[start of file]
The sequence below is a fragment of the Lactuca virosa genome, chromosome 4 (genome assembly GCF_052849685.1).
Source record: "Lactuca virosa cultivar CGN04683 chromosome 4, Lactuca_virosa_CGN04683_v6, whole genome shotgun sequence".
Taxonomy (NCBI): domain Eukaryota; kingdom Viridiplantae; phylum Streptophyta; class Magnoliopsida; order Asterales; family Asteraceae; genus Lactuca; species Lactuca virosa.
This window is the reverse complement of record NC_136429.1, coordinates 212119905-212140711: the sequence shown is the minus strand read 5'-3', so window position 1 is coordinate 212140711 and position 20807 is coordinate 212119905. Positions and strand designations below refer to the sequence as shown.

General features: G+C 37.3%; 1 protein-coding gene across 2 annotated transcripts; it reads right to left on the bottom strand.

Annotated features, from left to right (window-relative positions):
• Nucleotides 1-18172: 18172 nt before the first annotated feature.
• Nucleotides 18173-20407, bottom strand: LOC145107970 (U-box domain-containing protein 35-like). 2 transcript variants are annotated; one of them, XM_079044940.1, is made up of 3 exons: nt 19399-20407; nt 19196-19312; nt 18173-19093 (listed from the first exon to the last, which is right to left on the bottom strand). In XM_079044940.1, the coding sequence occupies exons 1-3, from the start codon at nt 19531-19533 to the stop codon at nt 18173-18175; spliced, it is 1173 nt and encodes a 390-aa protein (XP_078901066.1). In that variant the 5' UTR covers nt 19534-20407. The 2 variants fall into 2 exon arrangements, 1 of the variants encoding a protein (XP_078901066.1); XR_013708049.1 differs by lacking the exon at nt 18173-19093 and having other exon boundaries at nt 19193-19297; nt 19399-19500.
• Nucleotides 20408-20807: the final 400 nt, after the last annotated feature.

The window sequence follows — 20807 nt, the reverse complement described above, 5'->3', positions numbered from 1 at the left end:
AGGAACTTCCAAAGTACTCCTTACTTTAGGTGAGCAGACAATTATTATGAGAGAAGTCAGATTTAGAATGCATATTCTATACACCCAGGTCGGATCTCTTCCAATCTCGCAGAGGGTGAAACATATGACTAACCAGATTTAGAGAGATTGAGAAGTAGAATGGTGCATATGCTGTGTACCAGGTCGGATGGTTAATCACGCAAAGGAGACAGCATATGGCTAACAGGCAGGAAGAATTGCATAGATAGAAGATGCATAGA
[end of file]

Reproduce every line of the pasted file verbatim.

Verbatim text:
The sequence below is a fragment of the Lactuca virosa genome, chromosome 4 (genome assembly GCF_052849685.1).
Source record: "Lactuca virosa cultivar CGN04683 chromosome 4, Lactuca_virosa_CGN04683_v6, whole genome shotgun sequence".
Taxonomy (NCBI): domain Eukaryota; kingdom Viridiplantae; phylum Streptophyta; class Magnoliopsida; order Asterales; family Asteraceae; genus Lactuca; species Lactuca virosa.
This window is the reverse complement of record NC_136429.1, coordinates 212119905-212140711: the sequence shown is the minus strand read 5'-3', so window position 1 is coordinate 212140711 and position 20807 is coordinate 212119905. Positions and strand designations below refer to the sequence as shown.

General features: G+C 37.3%; 1 protein-coding gene across 2 annotated transcripts; it reads right to left on the bottom strand.

Annotated features, from left to right (window-relative positions):
• Nucleotides 1-18172: 18172 nt before the first annotated feature.
• Nucleotides 18173-20407, bottom strand: LOC145107970 (U-box domain-containing protein 35-like). 2 transcript variants are annotated; one of them, XM_079044940.1, is made up of 3 exons: nt 19399-20407; nt 19196-19312; nt 18173-19093 (listed from the first exon to the last, which is right to left on the bottom strand). In XM_079044940.1, the coding sequence occupies exons 1-3, from the start codon at nt 19531-19533 to the stop codon at nt 18173-18175; spliced, it is 1173 nt and encodes a 390-aa protein (XP_078901066.1). In that variant the 5' UTR covers nt 19534-20407. The 2 variants fall into 2 exon arrangements, 1 of the variants encoding a protein (XP_078901066.1); XR_013708049.1 differs by lacking the exon at nt 18173-19093 and having other exon boundaries at nt 19193-19297; nt 19399-19500.
• Nucleotides 20408-20807: the final 400 nt, after the last annotated feature.

The window sequence follows — 20807 nt, the reverse complement described above, 5'->3', positions numbered from 1 at the left end:
AGGAACTTCCAAAGTACTCCTTACTTTAGGTGAGCAGACAATTATTATGAGAGAAGTCAGATTTAGAATGCATATTCTATACACCCAGGTCGGATCTCTTCCAATCTCGCAGAGGGTGAAACATATGACTAACCAGATTTAGAGAGATTGAGAAGTAGAATGGTGCATATGCTGTGTACCAGGTCGGATGGTTAATCACGCAAAGGAGACAGCATATGGCTAACAGGCAGGAAGAATTGCATAGATAGAAGATGCATAGA